A currency option hedge uses currency call
or put options to hedge transaction
exposure.

Since options need not be exercised, they


can insulate a firm from adverse exchange
rate movements, and yet allow the firm to
benefit from favorable movements.

Currency options are also useful for


hedging contingent exposure.
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Hedging with Currency Options


Hedging Payables with
Currency Call Options

Hedging Receivables with


Currency Put Options

Strike price = $1.60


Premium
= $ .04
Nominal Cost for each
$1.66
With Hedging

Strike price = $0.50


Premium
= $ .03
Nominal Income for each NZ$
$.52

$1.62

$.48

$1.58

$.44

With
Hedging

Without Hedging
0

$1.58 $1.62 $1.66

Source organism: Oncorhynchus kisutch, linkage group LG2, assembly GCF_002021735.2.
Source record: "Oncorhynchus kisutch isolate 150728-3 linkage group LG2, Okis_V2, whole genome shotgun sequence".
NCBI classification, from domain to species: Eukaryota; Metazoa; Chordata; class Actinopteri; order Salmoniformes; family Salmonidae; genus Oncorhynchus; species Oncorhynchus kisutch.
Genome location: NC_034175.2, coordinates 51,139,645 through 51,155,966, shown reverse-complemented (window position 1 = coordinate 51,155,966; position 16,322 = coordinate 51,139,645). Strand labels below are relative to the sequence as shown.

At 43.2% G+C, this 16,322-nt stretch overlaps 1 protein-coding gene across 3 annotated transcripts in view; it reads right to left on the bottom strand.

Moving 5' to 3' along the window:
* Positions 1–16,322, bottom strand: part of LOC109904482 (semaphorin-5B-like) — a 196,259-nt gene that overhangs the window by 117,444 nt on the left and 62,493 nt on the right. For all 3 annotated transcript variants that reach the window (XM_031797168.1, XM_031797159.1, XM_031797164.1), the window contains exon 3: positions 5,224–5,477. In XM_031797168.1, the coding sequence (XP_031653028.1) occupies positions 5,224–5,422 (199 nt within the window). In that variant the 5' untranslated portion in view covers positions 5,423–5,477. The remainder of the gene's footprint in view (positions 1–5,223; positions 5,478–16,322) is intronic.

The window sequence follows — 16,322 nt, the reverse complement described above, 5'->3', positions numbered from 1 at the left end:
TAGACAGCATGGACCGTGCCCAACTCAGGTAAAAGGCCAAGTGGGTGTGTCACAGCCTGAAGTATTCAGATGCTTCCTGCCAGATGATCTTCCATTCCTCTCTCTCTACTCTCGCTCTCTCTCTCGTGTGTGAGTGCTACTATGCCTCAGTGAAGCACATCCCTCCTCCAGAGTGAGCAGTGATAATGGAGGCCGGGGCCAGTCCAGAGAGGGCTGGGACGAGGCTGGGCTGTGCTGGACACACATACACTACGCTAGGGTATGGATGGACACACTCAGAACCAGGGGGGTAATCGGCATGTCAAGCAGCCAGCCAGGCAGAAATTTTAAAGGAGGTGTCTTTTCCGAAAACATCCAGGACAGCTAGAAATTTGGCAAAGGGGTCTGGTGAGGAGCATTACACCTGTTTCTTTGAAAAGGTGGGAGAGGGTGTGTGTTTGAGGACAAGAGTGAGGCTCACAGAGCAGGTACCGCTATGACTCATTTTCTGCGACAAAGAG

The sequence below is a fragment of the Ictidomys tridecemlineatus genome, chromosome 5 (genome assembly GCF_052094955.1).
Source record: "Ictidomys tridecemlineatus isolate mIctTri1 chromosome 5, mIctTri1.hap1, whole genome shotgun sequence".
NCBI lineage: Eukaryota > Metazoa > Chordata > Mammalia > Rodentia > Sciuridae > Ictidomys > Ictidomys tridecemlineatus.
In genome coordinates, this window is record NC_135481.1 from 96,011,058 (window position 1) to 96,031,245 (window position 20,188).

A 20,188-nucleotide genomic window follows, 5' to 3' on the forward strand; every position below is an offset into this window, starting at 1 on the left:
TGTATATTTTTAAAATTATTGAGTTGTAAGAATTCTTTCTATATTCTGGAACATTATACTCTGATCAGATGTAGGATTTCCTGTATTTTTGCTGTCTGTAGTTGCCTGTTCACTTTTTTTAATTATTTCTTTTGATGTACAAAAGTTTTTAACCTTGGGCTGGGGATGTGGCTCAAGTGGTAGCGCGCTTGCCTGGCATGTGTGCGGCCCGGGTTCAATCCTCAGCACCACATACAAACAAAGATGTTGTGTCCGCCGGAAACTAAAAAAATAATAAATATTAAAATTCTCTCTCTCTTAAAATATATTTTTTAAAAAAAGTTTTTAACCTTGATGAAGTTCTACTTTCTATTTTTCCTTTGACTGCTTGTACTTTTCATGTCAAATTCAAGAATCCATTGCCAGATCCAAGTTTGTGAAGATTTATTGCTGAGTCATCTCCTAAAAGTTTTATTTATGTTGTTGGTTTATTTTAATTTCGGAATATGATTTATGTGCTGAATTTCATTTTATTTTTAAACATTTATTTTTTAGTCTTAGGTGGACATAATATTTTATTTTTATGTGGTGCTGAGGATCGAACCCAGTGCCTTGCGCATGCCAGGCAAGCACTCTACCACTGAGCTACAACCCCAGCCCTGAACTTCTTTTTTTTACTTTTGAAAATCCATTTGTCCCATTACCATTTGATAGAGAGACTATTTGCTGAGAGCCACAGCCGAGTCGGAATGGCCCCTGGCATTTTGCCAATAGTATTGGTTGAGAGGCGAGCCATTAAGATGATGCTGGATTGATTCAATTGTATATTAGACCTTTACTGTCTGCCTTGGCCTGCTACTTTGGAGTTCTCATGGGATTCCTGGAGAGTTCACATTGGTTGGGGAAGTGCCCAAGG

Future Spot Rate

Without Hedging
0

$.44
$.48
$.52
Future Spot Rate11 - 18

Review of Hedging Techniques


To Hedge Payables

To Hedge Receivables

Futures
hedge

Purchase currency
futures contract(s).

Sell currency
futures contract(s).

Forward
hedge

Negotiate forward
contract to buy
foreign currency.

Negotiate forward
contract to sell
foreign currency.

Money
market
hedge

Borrow local
currency. Convert
to foreign currency.
Invest till needed.

Borrow foreign
currency. Convert
to local currency.
Invest till needed.

Currency
option
hedge

Purchase currency
call option(s).

Purchase currency
put option(s).
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Comparison of Hedging Techniques


Hedging techniques are compared to identify
the one that minimizes payables or
maximizes receivables.

Note that the cash flows associated with


currency option hedging are not known with
certainty but have to be forecasted.

Several alternative currency options with


different exercise prices are also usually
available.

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Hedging Policies of MNCs


In general, an MNCs hedging policy varies